Industry experts argue that biosecurity measures are a must and that farmers who fail to biosecure their facilities put the entire American swine industry at risk.  By using biosecure measures, farm operators can reduce the number of new pathogens entering a herd.  Because pathogens are invisible to the naked eye, entirely eliminating their existence is not a reality.  Rather, farmers must learn how to manage diseases that do enter and prevent, to the best of their abilities, new issues from developing. For this reason, facilities attempting to be absolutely pathogen free can sometimes take on an ultra-sterilized, high-security prison-like quality.  Any new supply or person attempting to enter a modern biosecure unit must first pass various biosecurity checkpoints.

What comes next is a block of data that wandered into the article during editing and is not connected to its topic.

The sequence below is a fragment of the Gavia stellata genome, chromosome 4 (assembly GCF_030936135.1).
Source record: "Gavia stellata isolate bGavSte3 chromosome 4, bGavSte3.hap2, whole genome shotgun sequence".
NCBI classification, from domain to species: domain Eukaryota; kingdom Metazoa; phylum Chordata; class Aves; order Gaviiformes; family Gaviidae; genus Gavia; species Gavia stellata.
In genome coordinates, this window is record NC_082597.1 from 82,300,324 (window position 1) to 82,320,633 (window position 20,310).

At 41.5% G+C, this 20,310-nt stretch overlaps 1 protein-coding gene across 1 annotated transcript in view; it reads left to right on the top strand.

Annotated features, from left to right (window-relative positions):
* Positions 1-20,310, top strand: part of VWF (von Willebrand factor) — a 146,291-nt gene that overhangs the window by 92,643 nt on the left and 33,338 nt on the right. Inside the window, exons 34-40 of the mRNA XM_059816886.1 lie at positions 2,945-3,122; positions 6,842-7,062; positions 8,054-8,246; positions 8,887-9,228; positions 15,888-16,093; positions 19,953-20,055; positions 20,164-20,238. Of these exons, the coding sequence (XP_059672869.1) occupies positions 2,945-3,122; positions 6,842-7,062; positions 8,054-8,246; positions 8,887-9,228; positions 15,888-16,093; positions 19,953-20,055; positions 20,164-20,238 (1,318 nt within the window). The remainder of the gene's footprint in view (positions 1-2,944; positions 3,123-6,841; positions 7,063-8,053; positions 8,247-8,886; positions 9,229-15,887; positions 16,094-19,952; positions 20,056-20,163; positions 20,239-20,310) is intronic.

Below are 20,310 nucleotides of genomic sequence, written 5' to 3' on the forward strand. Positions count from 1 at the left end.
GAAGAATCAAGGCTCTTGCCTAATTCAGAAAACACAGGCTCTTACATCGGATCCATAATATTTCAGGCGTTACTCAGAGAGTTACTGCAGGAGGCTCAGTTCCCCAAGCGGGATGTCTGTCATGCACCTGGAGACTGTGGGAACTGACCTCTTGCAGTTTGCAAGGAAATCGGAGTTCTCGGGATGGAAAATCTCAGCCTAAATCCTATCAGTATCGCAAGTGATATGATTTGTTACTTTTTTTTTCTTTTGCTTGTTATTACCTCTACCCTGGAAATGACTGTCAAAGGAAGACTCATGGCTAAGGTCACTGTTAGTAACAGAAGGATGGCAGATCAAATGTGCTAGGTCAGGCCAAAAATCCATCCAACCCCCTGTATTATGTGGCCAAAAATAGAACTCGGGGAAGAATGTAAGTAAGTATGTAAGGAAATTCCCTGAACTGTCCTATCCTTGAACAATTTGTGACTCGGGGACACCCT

You can’t just stop by these wash-in, wash-out operations.  If you are a veterinarian, farm operator, or approved visitor, you might need to change your clothes, borrow company boots, shower in, shower out, and walk through disinfectant.  During your visit you will likely notice extra fencing around the building’s perimeter.  Surrounding trees and hedges are often cleared to increase visibility while simultaneously discouraging birds and other potential pathogen-distributors from setting up adjacent homes. Giant air filtration systems work round the clock to filter out pathogenic aerosols.  Leave your shoes in the designated “dirty” zone, park where you’re told, and be careful not to cough, sneeze, or breathe.